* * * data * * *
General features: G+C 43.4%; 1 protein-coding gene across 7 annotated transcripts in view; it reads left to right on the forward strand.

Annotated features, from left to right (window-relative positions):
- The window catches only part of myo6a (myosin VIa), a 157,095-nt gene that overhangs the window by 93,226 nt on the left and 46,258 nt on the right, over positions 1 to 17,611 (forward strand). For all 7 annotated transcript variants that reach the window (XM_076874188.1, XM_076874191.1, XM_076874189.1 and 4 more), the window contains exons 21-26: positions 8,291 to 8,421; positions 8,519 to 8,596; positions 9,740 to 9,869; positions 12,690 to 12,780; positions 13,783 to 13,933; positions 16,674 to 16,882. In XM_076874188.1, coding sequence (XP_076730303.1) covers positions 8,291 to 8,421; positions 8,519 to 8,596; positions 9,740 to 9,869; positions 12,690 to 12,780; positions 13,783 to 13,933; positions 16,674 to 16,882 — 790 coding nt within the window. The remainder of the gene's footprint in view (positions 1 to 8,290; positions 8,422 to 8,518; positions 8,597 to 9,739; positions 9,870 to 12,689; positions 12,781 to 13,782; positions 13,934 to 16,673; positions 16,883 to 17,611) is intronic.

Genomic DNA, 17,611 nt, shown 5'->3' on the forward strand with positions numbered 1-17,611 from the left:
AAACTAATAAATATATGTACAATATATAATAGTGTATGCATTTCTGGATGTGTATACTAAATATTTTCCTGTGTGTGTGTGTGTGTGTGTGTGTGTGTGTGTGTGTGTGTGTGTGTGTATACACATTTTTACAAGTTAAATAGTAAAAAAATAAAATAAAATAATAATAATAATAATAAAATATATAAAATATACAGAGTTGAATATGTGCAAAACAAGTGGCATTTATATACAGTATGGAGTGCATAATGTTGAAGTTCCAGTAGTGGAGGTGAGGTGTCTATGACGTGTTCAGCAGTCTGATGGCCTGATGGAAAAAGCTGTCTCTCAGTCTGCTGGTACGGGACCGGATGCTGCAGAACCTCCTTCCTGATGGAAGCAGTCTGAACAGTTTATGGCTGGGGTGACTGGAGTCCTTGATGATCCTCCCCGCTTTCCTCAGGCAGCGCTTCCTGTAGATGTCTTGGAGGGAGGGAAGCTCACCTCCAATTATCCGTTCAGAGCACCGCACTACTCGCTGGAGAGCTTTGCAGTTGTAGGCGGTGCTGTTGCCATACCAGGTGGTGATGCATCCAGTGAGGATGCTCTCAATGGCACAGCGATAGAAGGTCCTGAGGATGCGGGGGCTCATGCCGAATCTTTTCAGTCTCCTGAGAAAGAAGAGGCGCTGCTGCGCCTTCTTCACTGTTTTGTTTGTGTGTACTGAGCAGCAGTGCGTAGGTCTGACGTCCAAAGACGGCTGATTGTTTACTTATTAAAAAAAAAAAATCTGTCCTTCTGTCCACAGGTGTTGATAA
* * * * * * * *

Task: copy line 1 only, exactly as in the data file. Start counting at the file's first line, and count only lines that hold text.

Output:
General features: G+C 43.4%; 1 protein-coding gene across 7 annotated transcripts in view; it reads left to right on the forward strand.